This sleek little wonder is the cat-lover’s gecko
Becky Crew is a Sydney-based science communicator with a love for weird and wonderful animals. From strange behaviours and special adaptations to newly discovered species and the researchers who find them, her topics celebrate how alien yet relatable so many of the creatures that live amongst us can be.
THERE’S SOMETHING so distinctly feline about the way it looks and moves, it’s been named the cat gecko.
And let’s just get the best part out right here: when it sleeps, it curls itself up with its tail wrapped around its feet, just like a real cat.
Cat geckos (Aeluroscalabotes felinus) are found all across South East Asia, and they keep to the rainforest undergrowth, where they hunt snails and insects for food. The females can grow up to 24 grams and 117 mm long, but the males will only grow to about 10 grams and 98 mm long.
They’re nocturnal and arboreal (tree-dwelling) – in fact, they’re the only arboreal species of gecko in the family Eublepharidae, which also includes the incredibly popular leopard gecko.
And weirdly enough, unlike most arboreal geckos, the cat gecko does not have adhesive setae (toe pads), to help it climb sheer surfaces. Instead it uses small, retractile claws to climb, almost like a cat, and a prehensile tail, which allows it to grip onto branches like a tiny monkey.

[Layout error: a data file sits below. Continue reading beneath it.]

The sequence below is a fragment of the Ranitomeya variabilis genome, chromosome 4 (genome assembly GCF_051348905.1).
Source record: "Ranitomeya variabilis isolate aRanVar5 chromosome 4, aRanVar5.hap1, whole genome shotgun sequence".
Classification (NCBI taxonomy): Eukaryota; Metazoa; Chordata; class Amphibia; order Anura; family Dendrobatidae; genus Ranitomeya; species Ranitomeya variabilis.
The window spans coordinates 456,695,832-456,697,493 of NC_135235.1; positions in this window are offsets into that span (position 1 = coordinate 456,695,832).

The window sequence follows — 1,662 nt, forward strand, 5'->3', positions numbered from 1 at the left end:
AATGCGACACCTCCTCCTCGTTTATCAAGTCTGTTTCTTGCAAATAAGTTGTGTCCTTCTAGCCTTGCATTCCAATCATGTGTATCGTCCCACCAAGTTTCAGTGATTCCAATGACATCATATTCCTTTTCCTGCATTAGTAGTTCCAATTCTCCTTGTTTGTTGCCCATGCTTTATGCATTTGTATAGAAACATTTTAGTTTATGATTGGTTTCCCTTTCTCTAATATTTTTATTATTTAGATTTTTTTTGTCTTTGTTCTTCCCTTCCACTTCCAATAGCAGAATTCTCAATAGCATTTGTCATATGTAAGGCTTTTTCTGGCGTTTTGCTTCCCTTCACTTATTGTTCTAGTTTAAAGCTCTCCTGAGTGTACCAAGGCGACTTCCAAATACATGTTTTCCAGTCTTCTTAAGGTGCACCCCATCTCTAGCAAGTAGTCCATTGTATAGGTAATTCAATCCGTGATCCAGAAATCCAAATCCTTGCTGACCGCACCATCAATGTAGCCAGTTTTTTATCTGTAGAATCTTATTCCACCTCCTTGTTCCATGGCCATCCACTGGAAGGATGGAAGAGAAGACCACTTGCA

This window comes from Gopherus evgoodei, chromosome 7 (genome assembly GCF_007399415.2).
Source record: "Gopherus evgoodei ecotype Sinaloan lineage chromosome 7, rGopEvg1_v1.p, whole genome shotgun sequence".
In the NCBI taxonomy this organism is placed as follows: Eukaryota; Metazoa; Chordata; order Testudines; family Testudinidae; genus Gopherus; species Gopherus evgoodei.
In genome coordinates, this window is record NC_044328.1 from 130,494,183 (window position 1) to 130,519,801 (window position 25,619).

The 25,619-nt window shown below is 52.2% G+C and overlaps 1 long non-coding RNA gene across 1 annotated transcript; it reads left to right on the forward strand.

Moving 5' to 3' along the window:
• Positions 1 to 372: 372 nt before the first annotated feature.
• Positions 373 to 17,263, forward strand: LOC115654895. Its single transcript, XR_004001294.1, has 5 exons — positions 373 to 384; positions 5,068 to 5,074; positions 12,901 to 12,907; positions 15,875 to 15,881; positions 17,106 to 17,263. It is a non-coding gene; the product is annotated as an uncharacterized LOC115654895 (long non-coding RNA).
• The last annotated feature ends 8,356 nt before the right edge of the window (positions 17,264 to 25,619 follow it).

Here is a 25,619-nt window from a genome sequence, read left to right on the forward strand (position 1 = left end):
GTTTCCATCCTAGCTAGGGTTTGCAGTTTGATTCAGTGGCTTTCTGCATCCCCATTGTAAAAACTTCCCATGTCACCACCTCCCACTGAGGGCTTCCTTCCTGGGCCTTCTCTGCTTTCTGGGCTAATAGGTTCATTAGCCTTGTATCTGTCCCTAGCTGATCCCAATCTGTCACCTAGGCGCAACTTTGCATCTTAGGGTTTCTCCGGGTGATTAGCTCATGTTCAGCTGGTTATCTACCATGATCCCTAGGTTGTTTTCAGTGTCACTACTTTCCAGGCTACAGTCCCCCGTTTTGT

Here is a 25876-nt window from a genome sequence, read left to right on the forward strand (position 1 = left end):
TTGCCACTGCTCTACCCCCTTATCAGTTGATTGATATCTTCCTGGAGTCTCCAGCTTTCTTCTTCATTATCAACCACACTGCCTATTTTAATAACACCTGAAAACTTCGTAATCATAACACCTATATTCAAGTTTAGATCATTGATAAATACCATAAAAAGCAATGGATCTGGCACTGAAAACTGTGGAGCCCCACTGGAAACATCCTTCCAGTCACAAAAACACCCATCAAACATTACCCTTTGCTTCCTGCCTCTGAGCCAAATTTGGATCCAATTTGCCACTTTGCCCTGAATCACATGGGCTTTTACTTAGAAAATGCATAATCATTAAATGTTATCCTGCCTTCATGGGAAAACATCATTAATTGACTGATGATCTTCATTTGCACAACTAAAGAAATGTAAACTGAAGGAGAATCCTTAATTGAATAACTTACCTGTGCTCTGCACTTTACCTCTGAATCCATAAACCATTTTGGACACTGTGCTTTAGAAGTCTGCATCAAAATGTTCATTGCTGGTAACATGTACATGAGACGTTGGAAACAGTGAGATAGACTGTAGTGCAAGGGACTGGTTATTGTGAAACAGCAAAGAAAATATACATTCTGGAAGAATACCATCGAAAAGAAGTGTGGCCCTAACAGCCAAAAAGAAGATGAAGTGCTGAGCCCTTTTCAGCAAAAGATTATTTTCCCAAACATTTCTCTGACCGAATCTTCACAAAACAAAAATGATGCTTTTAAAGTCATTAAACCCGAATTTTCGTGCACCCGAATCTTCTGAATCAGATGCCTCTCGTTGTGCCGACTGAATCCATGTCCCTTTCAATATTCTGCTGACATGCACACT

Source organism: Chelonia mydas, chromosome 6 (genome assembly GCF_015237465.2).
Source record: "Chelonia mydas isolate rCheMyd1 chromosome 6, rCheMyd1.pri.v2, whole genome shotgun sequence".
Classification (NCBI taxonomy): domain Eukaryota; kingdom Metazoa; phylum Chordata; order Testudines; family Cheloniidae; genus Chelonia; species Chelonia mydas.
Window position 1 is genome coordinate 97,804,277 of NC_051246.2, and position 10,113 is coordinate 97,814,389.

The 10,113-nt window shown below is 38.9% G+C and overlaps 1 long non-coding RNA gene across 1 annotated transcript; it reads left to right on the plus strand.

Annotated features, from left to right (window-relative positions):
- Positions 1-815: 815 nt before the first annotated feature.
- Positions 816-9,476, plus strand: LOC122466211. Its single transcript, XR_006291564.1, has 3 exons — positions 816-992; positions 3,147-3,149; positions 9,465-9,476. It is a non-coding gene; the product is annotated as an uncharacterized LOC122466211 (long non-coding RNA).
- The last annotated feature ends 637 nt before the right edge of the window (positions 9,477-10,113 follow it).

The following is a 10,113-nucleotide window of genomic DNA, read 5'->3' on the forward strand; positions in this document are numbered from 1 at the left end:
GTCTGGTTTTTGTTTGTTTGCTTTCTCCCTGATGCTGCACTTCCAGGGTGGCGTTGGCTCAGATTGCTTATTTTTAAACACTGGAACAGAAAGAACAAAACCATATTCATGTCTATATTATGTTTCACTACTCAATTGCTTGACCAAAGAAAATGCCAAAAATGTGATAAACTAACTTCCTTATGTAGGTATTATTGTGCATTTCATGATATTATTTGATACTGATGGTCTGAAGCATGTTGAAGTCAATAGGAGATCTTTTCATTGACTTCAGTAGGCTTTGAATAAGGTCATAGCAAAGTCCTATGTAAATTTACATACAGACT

This unusual combination of features must suit the cat gecko just fine, because recent research has found evidence of microscopic, primitive setae up to 9 micrometres in length on its feet (1 micrometre is one-millionth of a metre). This suggests that even though they had the makings of adhesive toe pads, they followed a different evolutionary path to most other geckos.
You can see a cat gecko in action here, and note how it keeps its tail firmly coiled as it moves:
Not a whole lot is known about cat geckos in the wild, but speaking to Kurt (Guek Hock Ping), a nature photographer and guide for Orion Herp Adventure Travel who took the photo at the top of the page, he paints a picture of a slow moving, shy little creature, with a star-dotted galaxy in its eyes:
“I saw my first cat gecko about four years ago, and I’ve been in love with that species ever since. The prehensile fat-tail that curls up most of the times, the starry eyes, and shy demeanour – they are just incredibly cute! It is also the only species in its genus of Aeluroscalabotes.”
“And unlike most other geckos, cat geckos are slow moving. Spotting cat geckos in the thick and dense forest of Malaysia can be quite a challenge, even if you scan carefully. However, they are extremely easy to get close to for the same reason. It’s getting harder to find one in the forest these days due to poaching activities, and no thanks to the pet trade.”
If you wanted any more convincing that these guys are the cats of the lizard world, check out the sly expression on this one’s face:
(Image Credit: Kurt (Orionmystery) G/Flickr)